Still, as I mentioned before, I'm willing to let the interviews slide. What really bothers me is the show's agenda. It's hard for me to say this, because I share that agenda. I'm sure I hate Bush as much as any of the writers at the Daily Show, and a lot of times, I'm gratified by the constant stream of anti-administration material. However, gratified is not the same as entertained. To someone who's mad at world affairs, a good, cleansing laugh is far more therapeutic than a segment that merely reinforces his anger. If the biggest laugh can be found by ripping on Rumsfeld or the Christian Coalition's martyr complex, use it. But if there's something more worthy of parody in a small Iowa town, go there instead. Please. The world needs it.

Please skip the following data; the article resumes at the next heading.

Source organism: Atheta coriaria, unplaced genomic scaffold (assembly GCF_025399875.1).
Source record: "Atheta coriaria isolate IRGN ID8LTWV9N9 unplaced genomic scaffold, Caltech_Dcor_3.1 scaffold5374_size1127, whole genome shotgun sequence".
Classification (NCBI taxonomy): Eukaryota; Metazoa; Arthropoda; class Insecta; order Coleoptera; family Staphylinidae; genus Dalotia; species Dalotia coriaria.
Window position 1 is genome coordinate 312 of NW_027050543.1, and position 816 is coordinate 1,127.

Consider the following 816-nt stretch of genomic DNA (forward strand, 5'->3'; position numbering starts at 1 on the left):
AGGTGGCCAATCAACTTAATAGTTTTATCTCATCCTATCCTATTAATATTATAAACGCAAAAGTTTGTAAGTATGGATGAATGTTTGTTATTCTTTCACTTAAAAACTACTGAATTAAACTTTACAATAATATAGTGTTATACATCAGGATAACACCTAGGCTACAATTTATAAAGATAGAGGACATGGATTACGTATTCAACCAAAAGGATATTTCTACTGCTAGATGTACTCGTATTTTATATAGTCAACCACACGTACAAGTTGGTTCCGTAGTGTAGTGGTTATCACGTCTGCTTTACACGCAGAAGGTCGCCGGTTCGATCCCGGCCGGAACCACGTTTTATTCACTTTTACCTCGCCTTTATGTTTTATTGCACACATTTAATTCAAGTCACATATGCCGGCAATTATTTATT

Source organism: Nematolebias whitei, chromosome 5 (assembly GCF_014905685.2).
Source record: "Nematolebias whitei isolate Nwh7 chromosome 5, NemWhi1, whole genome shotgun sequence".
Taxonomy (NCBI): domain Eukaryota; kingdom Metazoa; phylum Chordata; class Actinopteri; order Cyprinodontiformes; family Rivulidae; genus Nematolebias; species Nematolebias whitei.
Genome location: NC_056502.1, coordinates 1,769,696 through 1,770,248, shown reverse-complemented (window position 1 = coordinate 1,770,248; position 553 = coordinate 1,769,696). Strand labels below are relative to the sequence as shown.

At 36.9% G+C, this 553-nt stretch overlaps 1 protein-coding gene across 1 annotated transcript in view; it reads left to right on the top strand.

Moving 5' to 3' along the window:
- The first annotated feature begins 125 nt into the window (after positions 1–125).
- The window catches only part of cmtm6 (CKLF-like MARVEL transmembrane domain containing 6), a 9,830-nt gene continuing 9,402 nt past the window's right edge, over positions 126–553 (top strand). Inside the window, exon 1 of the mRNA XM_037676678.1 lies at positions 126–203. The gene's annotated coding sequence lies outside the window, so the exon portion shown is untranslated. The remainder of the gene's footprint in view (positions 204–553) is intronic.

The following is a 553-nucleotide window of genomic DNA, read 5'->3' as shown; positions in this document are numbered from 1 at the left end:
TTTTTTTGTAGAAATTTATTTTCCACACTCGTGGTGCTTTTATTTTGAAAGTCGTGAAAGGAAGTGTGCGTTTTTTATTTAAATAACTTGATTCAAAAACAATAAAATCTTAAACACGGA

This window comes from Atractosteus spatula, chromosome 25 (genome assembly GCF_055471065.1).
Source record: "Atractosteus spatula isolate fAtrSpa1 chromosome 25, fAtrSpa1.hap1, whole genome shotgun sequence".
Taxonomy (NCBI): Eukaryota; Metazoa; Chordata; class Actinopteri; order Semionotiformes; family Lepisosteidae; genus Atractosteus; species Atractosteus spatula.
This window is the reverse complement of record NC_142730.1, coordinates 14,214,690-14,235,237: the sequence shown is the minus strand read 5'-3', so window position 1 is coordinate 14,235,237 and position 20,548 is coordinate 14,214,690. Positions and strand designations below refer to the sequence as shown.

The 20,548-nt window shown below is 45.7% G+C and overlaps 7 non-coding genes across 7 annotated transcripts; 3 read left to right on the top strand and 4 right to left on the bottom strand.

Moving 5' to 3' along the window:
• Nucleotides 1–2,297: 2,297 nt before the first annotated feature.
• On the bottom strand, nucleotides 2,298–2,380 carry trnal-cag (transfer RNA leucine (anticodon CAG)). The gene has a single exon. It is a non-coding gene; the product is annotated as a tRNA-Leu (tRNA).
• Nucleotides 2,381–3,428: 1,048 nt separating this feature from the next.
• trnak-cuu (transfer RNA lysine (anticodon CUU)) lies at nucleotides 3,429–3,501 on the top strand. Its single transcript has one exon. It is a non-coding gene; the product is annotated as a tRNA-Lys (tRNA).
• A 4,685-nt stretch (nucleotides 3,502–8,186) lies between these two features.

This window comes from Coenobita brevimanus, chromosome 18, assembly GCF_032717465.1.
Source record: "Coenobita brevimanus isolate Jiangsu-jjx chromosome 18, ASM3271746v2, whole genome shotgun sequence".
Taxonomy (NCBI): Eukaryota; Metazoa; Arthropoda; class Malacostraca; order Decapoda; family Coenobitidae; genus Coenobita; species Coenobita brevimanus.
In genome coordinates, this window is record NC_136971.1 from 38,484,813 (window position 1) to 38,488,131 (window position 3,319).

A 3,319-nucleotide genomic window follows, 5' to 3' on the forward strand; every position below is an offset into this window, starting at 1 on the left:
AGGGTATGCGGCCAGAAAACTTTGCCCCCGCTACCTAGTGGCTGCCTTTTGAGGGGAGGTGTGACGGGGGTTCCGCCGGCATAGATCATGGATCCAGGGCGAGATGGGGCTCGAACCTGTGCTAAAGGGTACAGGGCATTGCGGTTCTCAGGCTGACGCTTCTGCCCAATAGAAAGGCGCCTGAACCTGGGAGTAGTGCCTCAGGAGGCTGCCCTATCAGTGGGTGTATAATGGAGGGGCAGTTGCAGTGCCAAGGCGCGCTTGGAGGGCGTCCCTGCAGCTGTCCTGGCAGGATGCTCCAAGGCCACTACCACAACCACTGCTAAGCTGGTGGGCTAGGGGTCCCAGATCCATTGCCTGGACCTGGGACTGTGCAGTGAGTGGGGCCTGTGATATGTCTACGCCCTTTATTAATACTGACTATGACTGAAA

Lately, he's even foregone a joke at all in favor of just preaching. This seems especially true of his bits about Evangelical Christians. His line "when is the statute of limitations up on Christian Martyrdom? You guys have been in charge since Constantine" is something you'd expect on a bumper sticker. So was his comment of the day before "we have the gay pride parade and Billy Graham's Christian Crusade: which one represents a group of people bent on converting the world to their agenda?" (Well, probably both groups, if you look at it honestly, but thanks for your views, Jon) The ubiquity of comments like these have made the Daily Show nothing more than a megaphone for the views of a very small group of New Yorkers who are baffled by a country they no longer recognize. He doesn't need to make jokes anymore, because these people don't want to laugh, they want to be reassured that someone in the media shares their views. They are weak-minded, talentless, petty, witless and spoiled (think Maureen Dowd et al.) and Jon is now their champion.